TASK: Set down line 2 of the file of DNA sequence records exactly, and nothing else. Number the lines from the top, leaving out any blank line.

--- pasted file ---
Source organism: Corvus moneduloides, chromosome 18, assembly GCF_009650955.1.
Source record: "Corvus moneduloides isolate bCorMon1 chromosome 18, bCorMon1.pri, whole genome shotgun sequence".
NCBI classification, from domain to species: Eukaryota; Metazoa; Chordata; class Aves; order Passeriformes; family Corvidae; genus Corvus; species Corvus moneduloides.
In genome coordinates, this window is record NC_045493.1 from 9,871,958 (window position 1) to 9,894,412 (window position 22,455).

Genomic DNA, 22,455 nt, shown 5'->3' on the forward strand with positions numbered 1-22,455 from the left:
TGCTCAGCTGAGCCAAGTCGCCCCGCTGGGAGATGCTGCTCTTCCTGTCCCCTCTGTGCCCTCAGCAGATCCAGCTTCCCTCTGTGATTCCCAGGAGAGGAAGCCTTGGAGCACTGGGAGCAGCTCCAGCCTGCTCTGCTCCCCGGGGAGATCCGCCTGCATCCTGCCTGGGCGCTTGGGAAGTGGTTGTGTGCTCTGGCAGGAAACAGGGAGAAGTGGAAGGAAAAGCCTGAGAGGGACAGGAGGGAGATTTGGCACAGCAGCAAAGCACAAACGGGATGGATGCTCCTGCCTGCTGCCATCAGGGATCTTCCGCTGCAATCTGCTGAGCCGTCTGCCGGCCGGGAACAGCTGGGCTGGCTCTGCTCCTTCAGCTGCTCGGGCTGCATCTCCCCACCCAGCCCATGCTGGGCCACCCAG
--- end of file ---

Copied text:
Source record: "Corvus moneduloides isolate bCorMon1 chromosome 18, bCorMon1.pri, whole genome shotgun sequence".